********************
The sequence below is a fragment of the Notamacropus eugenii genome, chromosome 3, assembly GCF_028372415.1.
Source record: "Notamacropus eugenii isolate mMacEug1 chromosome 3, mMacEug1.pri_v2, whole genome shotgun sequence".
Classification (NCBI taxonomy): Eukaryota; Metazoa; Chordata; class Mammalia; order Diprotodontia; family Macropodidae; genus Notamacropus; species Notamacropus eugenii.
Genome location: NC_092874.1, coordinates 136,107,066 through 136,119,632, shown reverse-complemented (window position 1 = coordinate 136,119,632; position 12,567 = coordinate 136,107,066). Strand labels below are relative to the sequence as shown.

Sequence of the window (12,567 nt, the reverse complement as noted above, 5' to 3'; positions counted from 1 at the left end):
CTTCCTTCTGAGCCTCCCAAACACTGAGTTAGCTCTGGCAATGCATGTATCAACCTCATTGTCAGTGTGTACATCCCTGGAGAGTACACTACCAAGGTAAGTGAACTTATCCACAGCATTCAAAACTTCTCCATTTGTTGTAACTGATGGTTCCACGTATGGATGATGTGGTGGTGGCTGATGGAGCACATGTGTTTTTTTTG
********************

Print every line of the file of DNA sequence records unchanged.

The sequence below is a fragment of the Notamacropus eugenii genome, chromosome 3, assembly GCF_028372415.1.
Source record: "Notamacropus eugenii isolate mMacEug1 chromosome 3, mMacEug1.pri_v2, whole genome shotgun sequence".
Classification (NCBI taxonomy): Eukaryota; Metazoa; Chordata; class Mammalia; order Diprotodontia; family Macropodidae; genus Notamacropus; species Notamacropus eugenii.
Genome location: NC_092874.1, coordinates 136,107,066 through 136,119,632, shown reverse-complemented (window position 1 = coordinate 136,119,632; position 12,567 = coordinate 136,107,066). Strand labels below are relative to the sequence as shown.

Sequence of the window (12,567 nt, the reverse complement as noted above, 5' to 3'; positions counted from 1 at the left end):
CTTCCTTCTGAGCCTCCCAAACACTGAGTTAGCTCTGGCAATGCATGTATCAACCTCATTGTCAGTGTGTACATCCCTGGAGAGTACACTACCAAGGTAAGTGAACTTATCCACAGCATTCAAAACTTCTCCATTTGTTGTAACTGATGGTTCCACGTATGGATGATGTGGTGGTGGCTGATGGAGCACATGTGTTTTTTTTG